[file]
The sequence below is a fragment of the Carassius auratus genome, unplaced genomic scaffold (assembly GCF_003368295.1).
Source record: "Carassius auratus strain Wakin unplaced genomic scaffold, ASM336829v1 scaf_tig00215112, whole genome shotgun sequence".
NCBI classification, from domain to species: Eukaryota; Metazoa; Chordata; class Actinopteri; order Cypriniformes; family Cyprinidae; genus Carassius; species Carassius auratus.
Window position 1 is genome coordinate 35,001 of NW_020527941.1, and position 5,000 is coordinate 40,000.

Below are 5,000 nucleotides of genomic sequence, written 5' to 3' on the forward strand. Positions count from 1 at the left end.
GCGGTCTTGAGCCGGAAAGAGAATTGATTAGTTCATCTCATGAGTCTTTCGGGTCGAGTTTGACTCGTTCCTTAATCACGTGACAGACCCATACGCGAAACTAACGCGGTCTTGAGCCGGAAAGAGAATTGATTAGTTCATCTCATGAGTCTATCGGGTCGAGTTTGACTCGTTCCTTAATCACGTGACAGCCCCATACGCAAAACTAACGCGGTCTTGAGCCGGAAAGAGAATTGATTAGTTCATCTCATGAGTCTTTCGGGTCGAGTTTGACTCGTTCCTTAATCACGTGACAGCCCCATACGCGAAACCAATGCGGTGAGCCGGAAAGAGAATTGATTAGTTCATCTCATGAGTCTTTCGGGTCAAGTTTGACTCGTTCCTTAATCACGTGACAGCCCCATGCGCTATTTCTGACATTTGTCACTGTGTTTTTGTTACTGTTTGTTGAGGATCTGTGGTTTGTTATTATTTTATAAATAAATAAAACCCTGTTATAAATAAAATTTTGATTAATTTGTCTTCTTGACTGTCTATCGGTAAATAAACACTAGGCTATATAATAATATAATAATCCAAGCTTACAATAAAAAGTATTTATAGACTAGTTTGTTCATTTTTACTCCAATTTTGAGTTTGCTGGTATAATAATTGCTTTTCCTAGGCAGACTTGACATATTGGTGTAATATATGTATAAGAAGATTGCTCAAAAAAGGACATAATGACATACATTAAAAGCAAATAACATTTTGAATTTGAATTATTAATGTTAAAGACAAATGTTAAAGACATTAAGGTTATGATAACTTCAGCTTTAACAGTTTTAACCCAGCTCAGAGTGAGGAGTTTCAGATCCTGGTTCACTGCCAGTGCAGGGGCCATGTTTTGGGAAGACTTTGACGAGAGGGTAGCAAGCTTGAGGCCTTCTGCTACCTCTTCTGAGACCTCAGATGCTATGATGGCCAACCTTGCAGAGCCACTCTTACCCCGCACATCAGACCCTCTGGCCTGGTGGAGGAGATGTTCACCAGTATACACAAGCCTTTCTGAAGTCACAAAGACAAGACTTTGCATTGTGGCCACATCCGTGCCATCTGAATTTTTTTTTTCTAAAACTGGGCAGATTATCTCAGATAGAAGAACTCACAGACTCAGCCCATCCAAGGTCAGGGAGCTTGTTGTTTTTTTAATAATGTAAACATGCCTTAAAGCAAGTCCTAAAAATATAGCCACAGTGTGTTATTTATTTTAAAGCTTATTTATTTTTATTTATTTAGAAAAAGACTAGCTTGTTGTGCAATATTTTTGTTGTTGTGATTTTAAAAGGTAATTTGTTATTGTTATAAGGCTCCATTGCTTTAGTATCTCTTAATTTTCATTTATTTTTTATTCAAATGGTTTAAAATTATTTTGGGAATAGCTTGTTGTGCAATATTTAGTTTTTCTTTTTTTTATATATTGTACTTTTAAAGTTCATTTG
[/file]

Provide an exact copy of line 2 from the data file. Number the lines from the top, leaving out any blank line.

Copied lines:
Source record: "Carassius auratus strain Wakin unplaced genomic scaffold, ASM336829v1 scaf_tig00215112, whole genome shotgun sequence".